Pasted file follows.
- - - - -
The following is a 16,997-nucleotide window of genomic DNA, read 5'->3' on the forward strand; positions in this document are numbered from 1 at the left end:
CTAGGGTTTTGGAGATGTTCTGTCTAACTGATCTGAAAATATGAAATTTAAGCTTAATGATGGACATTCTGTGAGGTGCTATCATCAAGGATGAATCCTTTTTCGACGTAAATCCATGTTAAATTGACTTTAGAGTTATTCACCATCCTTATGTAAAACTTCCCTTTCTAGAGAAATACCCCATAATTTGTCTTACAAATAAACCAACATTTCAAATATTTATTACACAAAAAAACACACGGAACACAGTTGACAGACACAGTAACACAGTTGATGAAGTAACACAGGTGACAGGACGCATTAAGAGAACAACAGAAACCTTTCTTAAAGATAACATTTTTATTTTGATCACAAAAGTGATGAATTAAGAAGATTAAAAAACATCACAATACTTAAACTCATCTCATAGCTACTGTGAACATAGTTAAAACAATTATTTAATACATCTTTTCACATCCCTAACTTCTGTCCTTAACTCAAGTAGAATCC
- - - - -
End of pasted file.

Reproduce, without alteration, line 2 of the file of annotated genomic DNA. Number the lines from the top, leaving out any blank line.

CTAGGGTTTTGGAGATGTTCTGTCTAACTGATCTGAAAATATGAAATTTAAGCTTAATGATGGACATTCTGTGAGGTGCTATCATCAAGGATGAATCCTTTTTCGACGTAAATCCATGTTAAATTGACTTTAGAGTTATTCACCATCCTTATGTAAAACTTCCCTTTCTAGAGAAATACCCCATAATTTGTCTTACAAATAAACCAACATTTCAAATATTTATTACACAAAAAAACACACGGAACACAGTTGACAGACACAGTAACACAGTTGATGAAGTAACACAGGTGACAGGACGCATTAAGAGAACAACAGAAACCTTTCTTAAAGATAACATTTTTATTTTGATCACAAAAGTGATGAATTAAGAAGATTAAAAAACATCACAATACTTAAACTCATCTCATAGCTACTGTGAACATAGTTAAAACAATTATTTAATACATCTTTTCACATCCCTAACTTCTGTCCTTAACTCAAGTAGAATCC